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Suppose I have two tables

1st table emp

EmpID  | EmpName|xyz...coloums

 1.    | Hrishi |
 2.    | Nikhil |
 3.    | Hrishi |

2nd Table Department

DeptId |EmpId |Deptname....Xyz coloum

 1.    |1    |computer

There is a one-to-many relation between emp and department table.

Now I want to call a stored procedure where empName will be an input. This stored procedure will insert empId in department table where empName = Hrishi. Of course, this is ambiguous.

Which hrishi will get selected from emp table 1st or 3rd?

How should I handle this senario?

share|improve this question
You didn't ask this, but here's the answer anyway. Your departments table is not in 2nd normal form. The Deptname is repeated across all the employees who work in the department. If it's misspelled in one of the rows, you have a self contradictory database. Better to have three tables, emp, depertment, and emp_department. – Walter Mitty Nov 10 '09 at 15:36
up vote 2 down vote accepted

The answer is that you should use an input to the stored procedure that is unambiguous, like the employee id, not the employee name. In a UI, you'd allow the user to choose a user by name, including enough information -- like email, office number, etc. -- to allow them to choose the correct one. Your program, however, would use the id of the selected employee when calling the stored procedure.

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There are a couple of options which depend upon your use case:

  1. Enforce unique constraints on the employee name. Not a great solution, but something we commonly due in our data warehouse.

    CREATE UNIQUE NONCLUSTERED INDEX [ixu_employee_name] ON [emp] [EmpName] ASC )

  2. Display both results to the user and allow them to pick the correct one. This could make sense in an intranet application. The underlying unique key of EmpID would simply represent a separate employee entity. If you are going to do this, then you should display multiple columns of information and possibly an employee image to make it easier for users to tell the difference between people.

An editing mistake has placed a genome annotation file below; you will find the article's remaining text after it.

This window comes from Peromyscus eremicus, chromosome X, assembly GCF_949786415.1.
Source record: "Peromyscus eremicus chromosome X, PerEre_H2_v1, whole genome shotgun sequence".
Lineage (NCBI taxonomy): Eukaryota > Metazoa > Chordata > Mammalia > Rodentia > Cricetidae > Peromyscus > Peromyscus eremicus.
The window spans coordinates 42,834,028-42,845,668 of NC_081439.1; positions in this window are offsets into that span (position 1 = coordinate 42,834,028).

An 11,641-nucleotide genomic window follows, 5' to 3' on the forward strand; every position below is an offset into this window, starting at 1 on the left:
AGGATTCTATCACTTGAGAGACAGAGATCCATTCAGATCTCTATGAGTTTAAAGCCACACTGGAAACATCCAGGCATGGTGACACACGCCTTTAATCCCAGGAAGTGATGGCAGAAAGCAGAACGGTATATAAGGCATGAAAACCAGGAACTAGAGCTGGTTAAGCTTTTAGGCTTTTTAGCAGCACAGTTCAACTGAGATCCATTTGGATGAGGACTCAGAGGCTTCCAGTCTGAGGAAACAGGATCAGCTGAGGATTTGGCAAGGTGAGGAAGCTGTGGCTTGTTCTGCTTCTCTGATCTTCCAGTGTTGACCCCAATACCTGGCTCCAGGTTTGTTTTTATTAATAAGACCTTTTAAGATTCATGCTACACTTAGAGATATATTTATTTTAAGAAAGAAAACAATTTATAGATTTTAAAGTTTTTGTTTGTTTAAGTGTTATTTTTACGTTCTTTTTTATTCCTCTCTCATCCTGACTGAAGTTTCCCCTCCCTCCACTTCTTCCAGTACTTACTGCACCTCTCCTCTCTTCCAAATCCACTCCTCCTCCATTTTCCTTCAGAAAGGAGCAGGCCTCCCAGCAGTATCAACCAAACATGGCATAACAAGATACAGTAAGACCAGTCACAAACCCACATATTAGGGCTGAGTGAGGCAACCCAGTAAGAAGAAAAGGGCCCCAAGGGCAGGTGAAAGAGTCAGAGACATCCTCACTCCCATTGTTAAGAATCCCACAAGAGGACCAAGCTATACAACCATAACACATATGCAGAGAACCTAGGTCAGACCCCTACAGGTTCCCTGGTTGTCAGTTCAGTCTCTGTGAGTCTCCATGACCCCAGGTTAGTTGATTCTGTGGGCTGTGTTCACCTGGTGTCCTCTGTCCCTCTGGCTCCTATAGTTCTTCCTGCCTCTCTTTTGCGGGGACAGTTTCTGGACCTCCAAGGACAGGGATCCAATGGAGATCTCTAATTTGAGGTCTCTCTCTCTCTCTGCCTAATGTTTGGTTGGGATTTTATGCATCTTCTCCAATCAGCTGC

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The (one and only) purpose of the primary key is to uniquely identify a row in table. You should have only one place in a DB, or an application, where primary keys are generated. The simplest way is to use an AUTO-INCREMENT field.

If your follow this and put this example in 2NF your question will solve itself.

  • Remove EmpID from the Department table, it does not belong there.

  • Place DeptID into Employee table.

    alt text

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This is going to cause issues.

When inserting a foreign key reference, you should always pass the foreign key value to the stored procedure...otherwise the data isn't guaranteed to be unique.

In your case, your stored procedure should take EmpId instead of EmpName. The calling code may have to modified to handle the stored procedure...but it's the only way to get the correct results every time.

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Which order they are returned is undefined.

You basically should not have duplicates, so you should have a UNIQUE constraint on EmpName. either that, or write code to handle te situation you are describing.

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As a general rule, whenever you have a query that does this:

select <primary key> from <table> where <other column> = <value>

that implies that <other column> is unique. You need to create a unique constraint on Emp.EmpName and clean up the data to conform to that constraint. How you clean up the data depends on your business requirements.

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